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Names of Months and Days in Gujarati
Sign from Gandhiji's hut in Karadi
Use of Gujarati for Avestan


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  • Gregorian Calendar


    January: જાન્યુઆરી (જાન્યુ, જા)

    February: ફેબ્રુઆરી (ફેબ્રુ, ફે)

    March: માર્ચ (માર્ચ, મા)

    April: એપ્રિલ (એપ્રિલ, એ)

    May: મે (મે, મે)

    June: જૂન (જૂન, જૂ)

    July: જુલાઈ (જુલાઈ, જુ)

    August: ઑગસ્ટ (ઑગસ્ટ, ઑ)

    September: સપ્ટેમ્બર (સપ્ટે, સ)

    October: ઑક્ટોબર (ઑક્ટો, ઑ)

    November: નવેમ્બર (નવે, ન)

    December: ડિસેમ્બર (ડિસે, ડિ)


    Sunday: રવિવાર (રવિ, ર)

    Monday: સોમવાર (સોમ, સો)

    Tuesday: મંગળવાર (મંગળ, મં)

    Wednesday: બુધવાર (બુધ, બુ)

    Thursday: ગુરુવાર (ગુરુ, ગુ)

    Friday: શુક્રવાર (શુક્ર, શુ)

    Saturday: શનિવાર (શનિ, શ)

    For further information on calendar data, see  Unicode Technical Report #35.

    Source Common Locale Data Repository (CLDR)
    Copyright© 1991-2011 Unicode, Inc.
    LicenseRestricted content - see terms below

    All rights reserved. Distributed under the Terms of Use at

    ContributorScriptSource Staff
  • This is the sign posted outside the hut where Gandhi stayed briefly, written in the Gujarati language and script.The translation provided at the location reads,

    "Here under the mango tree in the hut made of palm leaves (khajoori) Gandhiji stayed from 14-4-1930 to 4-5-1930 after the world famous Dandi march. From here he gave impetus to the civil disobedience movement for breaking the salt act started on April 6 at Dandi and turned it into a nation wide movement. It was also from this place that he wrote a letter to the British viceroy expressing his firm resolve to march to the salt works at Dharasana.

    This is the place from where he was arrested by the British government after midnight on May 4, 1930."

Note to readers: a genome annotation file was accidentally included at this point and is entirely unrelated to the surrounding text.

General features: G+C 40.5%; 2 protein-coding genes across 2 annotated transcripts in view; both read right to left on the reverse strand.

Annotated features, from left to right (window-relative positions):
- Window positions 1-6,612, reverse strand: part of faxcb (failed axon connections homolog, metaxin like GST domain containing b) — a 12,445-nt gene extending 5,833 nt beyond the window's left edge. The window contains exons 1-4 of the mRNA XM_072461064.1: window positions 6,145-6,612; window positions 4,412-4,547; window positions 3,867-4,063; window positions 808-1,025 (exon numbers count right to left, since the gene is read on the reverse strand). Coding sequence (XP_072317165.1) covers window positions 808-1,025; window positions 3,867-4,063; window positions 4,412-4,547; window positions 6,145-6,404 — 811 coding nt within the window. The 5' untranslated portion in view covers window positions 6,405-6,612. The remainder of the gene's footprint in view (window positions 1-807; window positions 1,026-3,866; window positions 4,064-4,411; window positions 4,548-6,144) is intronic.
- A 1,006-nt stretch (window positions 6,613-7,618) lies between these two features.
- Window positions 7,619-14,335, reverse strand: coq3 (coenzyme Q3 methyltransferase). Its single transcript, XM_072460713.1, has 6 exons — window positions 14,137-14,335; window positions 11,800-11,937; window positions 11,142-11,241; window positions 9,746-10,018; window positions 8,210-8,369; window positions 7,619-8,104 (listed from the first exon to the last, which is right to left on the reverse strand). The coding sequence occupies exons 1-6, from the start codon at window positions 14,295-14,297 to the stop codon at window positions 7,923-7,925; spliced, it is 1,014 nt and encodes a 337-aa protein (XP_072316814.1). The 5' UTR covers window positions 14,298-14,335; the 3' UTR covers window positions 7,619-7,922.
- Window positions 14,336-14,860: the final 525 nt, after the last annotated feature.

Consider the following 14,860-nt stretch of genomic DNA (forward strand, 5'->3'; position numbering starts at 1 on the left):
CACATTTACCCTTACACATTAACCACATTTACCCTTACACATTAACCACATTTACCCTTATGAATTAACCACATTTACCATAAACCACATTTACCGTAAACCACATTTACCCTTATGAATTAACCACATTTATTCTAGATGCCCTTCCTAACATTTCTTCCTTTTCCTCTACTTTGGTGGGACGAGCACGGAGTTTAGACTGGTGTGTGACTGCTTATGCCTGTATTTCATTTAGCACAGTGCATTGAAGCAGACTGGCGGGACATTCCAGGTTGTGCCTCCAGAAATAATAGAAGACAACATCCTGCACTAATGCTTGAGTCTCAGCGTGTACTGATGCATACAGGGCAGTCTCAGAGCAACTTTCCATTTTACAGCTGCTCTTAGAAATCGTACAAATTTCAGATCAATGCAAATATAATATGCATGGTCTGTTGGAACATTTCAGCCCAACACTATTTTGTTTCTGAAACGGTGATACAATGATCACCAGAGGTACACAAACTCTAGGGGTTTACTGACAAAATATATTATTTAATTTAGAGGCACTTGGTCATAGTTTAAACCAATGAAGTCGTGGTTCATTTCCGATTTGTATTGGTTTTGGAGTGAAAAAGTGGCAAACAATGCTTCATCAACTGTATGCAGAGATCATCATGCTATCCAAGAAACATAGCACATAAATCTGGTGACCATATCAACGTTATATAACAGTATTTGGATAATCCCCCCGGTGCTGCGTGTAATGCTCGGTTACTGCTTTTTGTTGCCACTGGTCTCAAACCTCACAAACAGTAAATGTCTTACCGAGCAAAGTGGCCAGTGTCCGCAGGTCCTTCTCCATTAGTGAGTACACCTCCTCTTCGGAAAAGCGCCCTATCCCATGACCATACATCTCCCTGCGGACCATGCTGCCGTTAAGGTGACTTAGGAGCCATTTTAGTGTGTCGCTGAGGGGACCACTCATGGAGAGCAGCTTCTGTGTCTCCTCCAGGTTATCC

Source Wikipedia
    CopyrightNot indicated
    LicenseCreative Commons Attribution-ShareAlike 3.0 Allows modification and redistribution
    ContributorSteph Holloway
  • The Zoroastrians of India, who represent one of the largest surviving Zoroastrian communities worldwide, would transcribe Avestan in Brahmi-based scripts as well as the Avestan alphabet. This is a relatively recent development first seen in the ca. 12th century texts of Neryosang Dhaval and other Parsi Sanskritist theologians of that era, and which are roughly contemporary with the oldest surviving manuscripts in Avestan script. Today, Avestan is most commonly typeset in Gujarati script (Gujarati being the traditional language of the Indian Zoroastrians). Some Avestan letters with no corresponding symbol are synthesized with additional diacritical marks, for example, the /z/ in zaraθuštra is written with /j/ + dot below.

    CopyrightNot indicated
    LicenseCreative Commons Attribution-ShareAlike 3.0 Allows modification and redistribution
    ContributorScriptSource Staff



Copyright © 2017 SIL International and released under the  Creative Commons Attribution-ShareAlike 3.0 license (CC-BY-SA) unless noted otherwise. Language data includes information from the  Ethnologue. Script information partially from the  ISO 15924 Registration Authority. Some character data from  The Unicode Standard Character Database and locale data from the  Common Locale Data Repository. Used by permission.